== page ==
Aggressive sales tactics on the internet and their impact on American consumers

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In May 2009, Chairman Rockefeller launched an investigation into a set of controversial e-commerce business practices that have generated high volumes of consumer complaints. Since that time, Commerce Committee staff has been investigating three Connecticut-based direct marketing companies - Affinion, Vertrue, and Webloyalty - as well as the hundreds of online websites and retailers that partner with these three companies to sell club memberships to online shoppers. Although this investigation is not yet complete, it is clear at this point that these three companies use highly aggressive sales tactics to charge millions of American consumers for services the consumers do not want and do not understand they have purchased.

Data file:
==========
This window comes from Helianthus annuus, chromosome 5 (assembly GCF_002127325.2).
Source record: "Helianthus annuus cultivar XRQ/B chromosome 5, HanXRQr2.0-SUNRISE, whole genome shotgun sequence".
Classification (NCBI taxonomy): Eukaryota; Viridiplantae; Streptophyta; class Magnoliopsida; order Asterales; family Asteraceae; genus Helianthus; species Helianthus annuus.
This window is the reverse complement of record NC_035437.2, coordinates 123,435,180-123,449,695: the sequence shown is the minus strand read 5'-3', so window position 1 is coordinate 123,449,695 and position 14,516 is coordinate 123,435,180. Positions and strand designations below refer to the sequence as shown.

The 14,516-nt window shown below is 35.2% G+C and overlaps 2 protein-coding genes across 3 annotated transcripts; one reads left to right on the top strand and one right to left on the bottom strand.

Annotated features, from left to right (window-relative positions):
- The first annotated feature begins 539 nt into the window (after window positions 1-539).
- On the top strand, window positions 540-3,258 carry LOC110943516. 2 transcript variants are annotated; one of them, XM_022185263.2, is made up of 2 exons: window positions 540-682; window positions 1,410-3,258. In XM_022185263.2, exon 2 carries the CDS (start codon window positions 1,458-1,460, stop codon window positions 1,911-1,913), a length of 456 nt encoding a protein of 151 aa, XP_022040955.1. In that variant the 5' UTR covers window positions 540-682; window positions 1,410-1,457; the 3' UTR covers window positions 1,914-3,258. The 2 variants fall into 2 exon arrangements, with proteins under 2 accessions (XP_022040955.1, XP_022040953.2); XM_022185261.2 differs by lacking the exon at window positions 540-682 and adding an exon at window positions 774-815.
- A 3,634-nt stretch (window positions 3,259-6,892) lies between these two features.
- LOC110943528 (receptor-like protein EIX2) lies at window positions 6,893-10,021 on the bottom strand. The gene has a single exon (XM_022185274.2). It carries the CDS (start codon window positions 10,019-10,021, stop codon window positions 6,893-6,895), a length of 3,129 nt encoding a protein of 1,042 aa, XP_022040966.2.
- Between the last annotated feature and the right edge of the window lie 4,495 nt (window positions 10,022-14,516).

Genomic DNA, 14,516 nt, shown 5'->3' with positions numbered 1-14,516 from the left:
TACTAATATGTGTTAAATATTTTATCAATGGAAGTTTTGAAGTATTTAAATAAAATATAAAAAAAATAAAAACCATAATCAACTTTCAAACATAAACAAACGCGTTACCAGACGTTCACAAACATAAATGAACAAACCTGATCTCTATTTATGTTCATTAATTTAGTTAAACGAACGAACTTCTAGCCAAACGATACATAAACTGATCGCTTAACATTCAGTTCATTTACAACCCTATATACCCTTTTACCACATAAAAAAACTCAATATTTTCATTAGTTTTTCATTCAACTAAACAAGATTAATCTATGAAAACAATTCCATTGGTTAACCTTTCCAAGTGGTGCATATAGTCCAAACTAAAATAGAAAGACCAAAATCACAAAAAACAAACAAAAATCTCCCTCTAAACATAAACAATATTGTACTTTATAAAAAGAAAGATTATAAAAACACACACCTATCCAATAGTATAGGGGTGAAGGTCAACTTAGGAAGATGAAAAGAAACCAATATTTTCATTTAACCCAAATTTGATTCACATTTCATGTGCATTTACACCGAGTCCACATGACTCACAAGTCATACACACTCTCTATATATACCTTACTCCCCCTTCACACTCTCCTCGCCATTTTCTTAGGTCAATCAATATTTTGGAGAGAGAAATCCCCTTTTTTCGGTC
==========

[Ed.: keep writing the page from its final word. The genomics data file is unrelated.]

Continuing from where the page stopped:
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Human attention is a scarce resource, and lack thereof can cause severe security breaches. As most security techniques rely on considerate human intervention in one way or another, this resource should be consumed economically. In this context, we postulate the view that every false alarm or unnecessary user interaction imposes a negative externality on all other potential consumers of this chunk of attention. The paper identifies incentive problems that stimulate overconsumption of human attention in security applications. It further outlines a lump-of-attention model, devised against the backdrop of established theories in the behavioral sciences, and discusses incentive mechanisms to fix the misallocation problem in security notification, for instance the idea of a Pigovian tax on attention consumption.
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